Omaha Council Honors Humane Society CEO, Moves Forward on Trash
April 27th, 2016
During Tuesday’s Omaha City Council meeting, Council members re-affirmed their commitment to fix the City’s garbage pickup problems.
Tuesday’s City Council meeting began with Council President Ben Gray reading a proclamation to honor Judy Varner. She’s the CEO of the Nebraska Humane Society and is retiring after 18 years of service.
In her address to the Council, Varner said, “This is the nicest time I’ve spent at this podium, having gotten brawled and ripped apart several times. I am incredibly proud of our relationship with Omaha, incredibly proud of the partnership. You all are very welcoming. You can’t stand it when we come to you with ordinance changes, because you know what it’s going to unleash on you. But you’re always good sports and I just can’t thank you enough for what you all do for the City of Omaha for allowing us to do what we do for the City of Omaha. So thank you very much.”
After pausing briefly so the two dozen or so Humane Society staff in attendance could get their picture taken with the outgoing CEO, Council members returned to the issues at hand.
Tuesday’s agenda included HyVee’s application recommending the Council approve a new manager of the liquor licenses held by the grocery store chains 22 Omaha locations.
The application was laid over the previous week after Councilwoman Aimee Melton used the opportunity to bring attention to the fact the HyVee at 132nd and Dodge Streets has been in violation of the city’s noise ordinance for three years. The problem stems from a large ventilation unit.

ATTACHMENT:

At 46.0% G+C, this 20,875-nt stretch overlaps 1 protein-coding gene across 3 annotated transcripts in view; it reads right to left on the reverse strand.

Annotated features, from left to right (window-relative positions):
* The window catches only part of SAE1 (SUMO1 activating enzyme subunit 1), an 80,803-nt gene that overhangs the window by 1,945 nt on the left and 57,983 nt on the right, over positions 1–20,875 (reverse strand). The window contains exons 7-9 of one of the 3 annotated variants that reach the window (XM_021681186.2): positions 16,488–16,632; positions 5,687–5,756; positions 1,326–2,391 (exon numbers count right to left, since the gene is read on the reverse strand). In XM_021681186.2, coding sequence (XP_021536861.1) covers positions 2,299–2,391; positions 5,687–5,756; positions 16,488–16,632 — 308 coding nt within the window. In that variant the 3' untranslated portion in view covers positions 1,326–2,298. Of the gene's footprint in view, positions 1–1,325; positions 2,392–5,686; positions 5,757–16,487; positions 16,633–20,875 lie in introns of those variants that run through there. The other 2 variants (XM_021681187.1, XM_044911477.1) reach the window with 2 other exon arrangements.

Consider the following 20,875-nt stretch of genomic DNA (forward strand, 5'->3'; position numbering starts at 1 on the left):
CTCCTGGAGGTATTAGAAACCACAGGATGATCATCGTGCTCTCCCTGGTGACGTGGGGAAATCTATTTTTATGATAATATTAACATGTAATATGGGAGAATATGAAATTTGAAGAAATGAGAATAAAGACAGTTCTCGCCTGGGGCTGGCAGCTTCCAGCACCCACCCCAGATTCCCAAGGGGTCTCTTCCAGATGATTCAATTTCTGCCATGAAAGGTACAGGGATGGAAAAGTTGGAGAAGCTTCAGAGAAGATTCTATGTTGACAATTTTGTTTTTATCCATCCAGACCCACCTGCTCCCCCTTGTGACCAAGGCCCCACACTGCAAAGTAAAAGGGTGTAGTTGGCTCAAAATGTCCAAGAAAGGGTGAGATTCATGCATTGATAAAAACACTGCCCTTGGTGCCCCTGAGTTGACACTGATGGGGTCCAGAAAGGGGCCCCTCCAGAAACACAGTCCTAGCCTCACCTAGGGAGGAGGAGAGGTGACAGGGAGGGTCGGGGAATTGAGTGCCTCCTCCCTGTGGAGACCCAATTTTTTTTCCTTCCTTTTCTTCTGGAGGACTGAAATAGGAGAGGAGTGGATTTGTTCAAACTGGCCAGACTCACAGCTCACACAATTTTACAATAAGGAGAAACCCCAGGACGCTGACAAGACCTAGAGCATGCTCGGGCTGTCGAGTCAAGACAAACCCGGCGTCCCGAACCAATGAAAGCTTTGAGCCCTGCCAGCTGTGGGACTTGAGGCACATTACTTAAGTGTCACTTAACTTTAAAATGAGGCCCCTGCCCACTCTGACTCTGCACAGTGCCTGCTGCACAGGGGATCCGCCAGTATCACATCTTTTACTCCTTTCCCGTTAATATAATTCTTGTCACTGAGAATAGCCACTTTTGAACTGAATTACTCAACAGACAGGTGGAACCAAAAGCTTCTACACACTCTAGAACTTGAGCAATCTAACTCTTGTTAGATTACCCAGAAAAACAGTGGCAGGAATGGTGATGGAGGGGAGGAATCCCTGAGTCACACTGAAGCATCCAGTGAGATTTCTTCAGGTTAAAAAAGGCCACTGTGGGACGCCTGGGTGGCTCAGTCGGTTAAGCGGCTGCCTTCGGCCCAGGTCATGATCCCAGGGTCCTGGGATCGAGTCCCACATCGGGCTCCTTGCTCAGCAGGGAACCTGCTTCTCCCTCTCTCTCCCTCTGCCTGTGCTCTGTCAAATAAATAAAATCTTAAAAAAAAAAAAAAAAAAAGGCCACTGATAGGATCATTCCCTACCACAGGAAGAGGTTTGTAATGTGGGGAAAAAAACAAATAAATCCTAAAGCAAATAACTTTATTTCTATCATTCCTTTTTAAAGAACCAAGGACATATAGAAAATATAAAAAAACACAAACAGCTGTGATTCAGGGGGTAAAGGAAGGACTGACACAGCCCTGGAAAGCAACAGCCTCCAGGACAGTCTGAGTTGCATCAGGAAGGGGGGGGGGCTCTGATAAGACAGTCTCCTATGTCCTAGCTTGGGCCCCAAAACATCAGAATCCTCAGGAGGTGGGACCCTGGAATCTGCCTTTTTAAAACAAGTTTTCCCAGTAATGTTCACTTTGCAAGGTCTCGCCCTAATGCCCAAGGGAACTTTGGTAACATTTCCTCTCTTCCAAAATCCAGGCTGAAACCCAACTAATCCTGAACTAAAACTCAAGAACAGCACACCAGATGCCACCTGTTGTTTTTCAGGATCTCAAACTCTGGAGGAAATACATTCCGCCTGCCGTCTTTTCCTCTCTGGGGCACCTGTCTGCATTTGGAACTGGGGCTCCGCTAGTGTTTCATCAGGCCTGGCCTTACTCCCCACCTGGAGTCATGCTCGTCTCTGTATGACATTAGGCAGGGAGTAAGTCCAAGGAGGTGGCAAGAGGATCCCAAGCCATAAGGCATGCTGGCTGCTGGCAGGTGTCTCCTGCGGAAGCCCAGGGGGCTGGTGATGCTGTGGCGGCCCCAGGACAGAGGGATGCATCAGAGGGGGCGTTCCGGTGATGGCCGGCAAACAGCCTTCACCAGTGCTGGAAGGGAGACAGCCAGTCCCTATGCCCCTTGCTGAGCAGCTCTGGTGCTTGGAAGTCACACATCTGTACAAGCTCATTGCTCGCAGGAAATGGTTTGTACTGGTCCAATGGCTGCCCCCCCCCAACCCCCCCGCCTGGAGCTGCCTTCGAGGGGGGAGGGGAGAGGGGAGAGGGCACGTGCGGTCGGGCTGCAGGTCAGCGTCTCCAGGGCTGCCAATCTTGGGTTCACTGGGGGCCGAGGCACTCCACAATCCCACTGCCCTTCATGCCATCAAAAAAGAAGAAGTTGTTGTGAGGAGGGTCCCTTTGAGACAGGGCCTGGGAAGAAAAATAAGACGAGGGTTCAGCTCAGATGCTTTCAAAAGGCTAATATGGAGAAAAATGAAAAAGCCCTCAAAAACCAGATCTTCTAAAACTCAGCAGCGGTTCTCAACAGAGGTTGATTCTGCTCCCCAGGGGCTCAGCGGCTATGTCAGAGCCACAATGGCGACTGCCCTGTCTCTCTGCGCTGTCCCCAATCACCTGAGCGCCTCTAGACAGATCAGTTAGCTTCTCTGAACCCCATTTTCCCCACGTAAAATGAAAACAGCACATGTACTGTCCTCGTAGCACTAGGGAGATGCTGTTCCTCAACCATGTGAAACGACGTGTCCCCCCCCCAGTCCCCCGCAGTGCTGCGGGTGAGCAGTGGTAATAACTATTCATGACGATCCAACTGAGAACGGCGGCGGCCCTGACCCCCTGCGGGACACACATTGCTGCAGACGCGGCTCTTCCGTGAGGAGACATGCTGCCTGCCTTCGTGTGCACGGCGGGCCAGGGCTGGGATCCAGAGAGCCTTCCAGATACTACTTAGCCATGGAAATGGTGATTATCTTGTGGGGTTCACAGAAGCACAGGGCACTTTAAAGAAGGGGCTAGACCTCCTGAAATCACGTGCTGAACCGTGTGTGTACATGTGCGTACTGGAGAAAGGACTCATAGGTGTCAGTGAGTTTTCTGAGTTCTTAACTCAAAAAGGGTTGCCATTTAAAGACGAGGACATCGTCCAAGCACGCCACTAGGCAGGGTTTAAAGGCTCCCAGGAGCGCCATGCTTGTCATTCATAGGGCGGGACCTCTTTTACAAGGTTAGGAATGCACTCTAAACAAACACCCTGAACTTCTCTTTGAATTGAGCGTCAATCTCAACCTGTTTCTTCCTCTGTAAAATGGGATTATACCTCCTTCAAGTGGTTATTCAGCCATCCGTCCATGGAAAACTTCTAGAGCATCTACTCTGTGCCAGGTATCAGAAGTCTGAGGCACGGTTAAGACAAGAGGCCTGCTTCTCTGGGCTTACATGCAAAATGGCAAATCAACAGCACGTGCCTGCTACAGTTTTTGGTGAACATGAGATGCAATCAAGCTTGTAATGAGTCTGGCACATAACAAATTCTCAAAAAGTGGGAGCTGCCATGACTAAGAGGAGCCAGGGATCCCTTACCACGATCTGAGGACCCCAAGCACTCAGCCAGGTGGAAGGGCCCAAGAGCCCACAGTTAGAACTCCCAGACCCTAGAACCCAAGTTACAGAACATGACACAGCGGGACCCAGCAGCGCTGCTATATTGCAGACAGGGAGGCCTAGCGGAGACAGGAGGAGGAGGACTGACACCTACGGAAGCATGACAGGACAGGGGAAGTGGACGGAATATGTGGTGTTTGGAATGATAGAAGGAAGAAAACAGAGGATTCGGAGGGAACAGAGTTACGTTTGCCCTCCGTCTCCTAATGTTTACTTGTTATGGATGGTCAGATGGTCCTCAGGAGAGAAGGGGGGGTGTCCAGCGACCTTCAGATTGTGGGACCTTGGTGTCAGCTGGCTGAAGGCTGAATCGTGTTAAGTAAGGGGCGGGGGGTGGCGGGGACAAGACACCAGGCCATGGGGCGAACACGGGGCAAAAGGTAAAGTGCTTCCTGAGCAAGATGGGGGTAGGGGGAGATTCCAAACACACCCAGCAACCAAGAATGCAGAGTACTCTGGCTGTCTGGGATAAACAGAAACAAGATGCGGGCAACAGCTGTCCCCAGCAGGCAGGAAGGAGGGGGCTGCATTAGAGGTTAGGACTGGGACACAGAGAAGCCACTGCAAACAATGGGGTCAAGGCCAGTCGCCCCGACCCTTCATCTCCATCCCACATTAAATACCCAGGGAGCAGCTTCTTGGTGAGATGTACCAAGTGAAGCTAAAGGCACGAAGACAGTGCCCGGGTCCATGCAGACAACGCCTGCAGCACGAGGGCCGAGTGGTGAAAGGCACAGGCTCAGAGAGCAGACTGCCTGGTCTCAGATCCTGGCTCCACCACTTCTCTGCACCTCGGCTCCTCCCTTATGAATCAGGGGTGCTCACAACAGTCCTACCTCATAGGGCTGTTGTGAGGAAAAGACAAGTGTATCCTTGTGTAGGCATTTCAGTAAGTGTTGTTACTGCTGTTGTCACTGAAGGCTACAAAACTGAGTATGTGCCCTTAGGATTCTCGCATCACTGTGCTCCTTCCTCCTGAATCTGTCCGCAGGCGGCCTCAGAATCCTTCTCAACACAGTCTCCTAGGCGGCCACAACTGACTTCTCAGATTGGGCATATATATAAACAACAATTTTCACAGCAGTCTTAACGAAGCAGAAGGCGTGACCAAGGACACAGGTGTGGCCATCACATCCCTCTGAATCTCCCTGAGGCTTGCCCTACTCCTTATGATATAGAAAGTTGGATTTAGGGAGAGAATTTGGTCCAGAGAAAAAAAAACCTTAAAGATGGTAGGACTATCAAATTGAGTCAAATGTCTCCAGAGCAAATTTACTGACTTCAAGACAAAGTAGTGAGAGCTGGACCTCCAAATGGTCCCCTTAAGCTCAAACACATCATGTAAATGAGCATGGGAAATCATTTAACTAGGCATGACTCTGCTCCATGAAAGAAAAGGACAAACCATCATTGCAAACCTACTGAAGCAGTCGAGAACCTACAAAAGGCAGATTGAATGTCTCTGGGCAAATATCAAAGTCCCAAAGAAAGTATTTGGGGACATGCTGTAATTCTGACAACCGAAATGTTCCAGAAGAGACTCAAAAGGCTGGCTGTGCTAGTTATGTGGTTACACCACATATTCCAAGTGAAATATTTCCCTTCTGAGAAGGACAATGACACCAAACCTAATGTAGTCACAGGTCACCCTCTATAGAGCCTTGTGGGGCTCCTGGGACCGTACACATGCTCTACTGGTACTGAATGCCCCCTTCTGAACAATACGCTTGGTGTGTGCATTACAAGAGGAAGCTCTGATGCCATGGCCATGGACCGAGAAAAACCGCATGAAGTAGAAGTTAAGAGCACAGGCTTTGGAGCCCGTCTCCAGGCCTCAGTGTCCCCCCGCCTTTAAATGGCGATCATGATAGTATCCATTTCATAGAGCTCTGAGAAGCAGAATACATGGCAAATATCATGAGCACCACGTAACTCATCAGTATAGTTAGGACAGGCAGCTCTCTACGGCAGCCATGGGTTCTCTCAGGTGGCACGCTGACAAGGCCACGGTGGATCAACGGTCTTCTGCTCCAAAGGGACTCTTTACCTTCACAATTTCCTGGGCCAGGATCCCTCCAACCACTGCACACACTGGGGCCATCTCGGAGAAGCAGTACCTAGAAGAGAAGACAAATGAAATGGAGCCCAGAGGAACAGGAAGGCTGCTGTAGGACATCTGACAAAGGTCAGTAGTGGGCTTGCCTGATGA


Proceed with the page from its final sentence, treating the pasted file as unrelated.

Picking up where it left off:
With the prospect of losing the liquor licenses looming, HyVee sent John Brown from its corporate office in Des Moines, Iowa. Brown told Council members there is a plan to fix the noise issue, but it’s taken a while to implement because of engineering problems.
“To this point, we have come up with a solution. We’re going to be moving the physical unit that’s making the noise itself over one bay, and we’re going to be building a screen wall as well,” Brown said.
He continued, “It requires us adding joists to the underside of the structure to our roof, the steel for that structure has been ordered and is on schedule. The screen wall has been ordered and is scheduled to be manufactured.”
Brown was reluctant to give a hard deadline as to when customers living near the Linden Market HyVee can expect to gain relief from the constant noise, but did indicate the project should be wrapped up in the next few months.
Something else that should be completed in a few months is an environmental study examining the City’s system to collect solid waste, yard waste, and recyclable materials.
The City’s contract with Deffenbaugh/Waste Management runs out in 2020. So two weeks ago, the Public Works Department asked Mayor Jean Stothert to add a non-binding resolution to the Council’s agenda, seeking the Council’s support to conduct an environmental study and get a head- start on the bidding process. That resolution was soundly defeated after several Council members said it was too vague, and they didn’t want to commit to something without having all the facts.
The Council voted at the time to lay the resolution over for eight weeks. But Councilwoman Aimee Melton drafted a new, more clearly defined non-binding resolution and presented it to her colleagues who then in turn unanimously passed it on Tuesday.
“I received a couple of emails, and I think the public thought we were waiting til June to even start the process,” Melton said after the meeting had concluded. “So what I did is I listened to what I thought the Mayor’s intentions were, what the Council said—and I thought we were all in agreement—so I just wanted to draft what I heard everybody saying and everybody in agreement with, put it on paper and just get it passed today.”
Among the items to be studied is whether co-mingling of trash and yard waste might actually be a more environmentally friendly way for Omaha to dispose of waste. Green items like grass clippings and tree limbs produce methane gas while decomposing in landfills. Omaha traps that methane and converts it into electricity.
However, as Councilman Pete Festersen was quick to point out, the amount of energy generated through the collection of methane gas at Omaha’s landfill is only enough to meet a small percentage of the City’s power needs.
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